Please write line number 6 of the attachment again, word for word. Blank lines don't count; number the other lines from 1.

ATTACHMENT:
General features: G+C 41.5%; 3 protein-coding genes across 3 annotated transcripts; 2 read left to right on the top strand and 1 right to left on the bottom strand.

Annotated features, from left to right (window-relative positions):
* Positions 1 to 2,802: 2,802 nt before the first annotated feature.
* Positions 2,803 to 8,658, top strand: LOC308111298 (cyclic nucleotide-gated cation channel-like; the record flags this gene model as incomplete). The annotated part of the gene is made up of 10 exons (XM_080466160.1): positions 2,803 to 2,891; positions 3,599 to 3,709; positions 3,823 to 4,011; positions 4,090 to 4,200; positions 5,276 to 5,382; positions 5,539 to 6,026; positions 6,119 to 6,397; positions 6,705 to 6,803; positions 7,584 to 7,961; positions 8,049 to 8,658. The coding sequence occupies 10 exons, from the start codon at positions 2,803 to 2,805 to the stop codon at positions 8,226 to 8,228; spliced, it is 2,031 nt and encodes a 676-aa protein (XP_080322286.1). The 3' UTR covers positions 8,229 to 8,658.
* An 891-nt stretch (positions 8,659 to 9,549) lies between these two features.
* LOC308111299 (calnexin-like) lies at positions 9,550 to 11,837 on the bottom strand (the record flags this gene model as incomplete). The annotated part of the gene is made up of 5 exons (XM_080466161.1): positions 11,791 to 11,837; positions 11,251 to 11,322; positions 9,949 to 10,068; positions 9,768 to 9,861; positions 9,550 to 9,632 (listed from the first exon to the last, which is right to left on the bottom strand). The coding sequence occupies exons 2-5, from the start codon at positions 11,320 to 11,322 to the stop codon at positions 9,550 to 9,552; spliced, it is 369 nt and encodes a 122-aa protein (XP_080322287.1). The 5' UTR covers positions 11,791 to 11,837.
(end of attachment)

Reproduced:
* LOC308111299 (calnexin-like) lies at positions 9,550 to 11,837 on the bottom strand (the record flags this gene model as incomplete). The annotated part of the gene is made up of 5 exons (XM_080466161.1): positions 11,791 to 11,837; positions 11,251 to 11,322; positions 9,949 to 10,068; positions 9,768 to 9,861; positions 9,550 to 9,632 (listed from the first exon to the last, which is right to left on the bottom strand). The coding sequence occupies exons 2-5, from the start codon at positions 11,320 to 11,322 to the stop codon at positions 9,550 to 9,552; spliced, it is 369 nt and encodes a 122-aa protein (XP_080322287.1). The 5' UTR covers positions 11,791 to 11,837.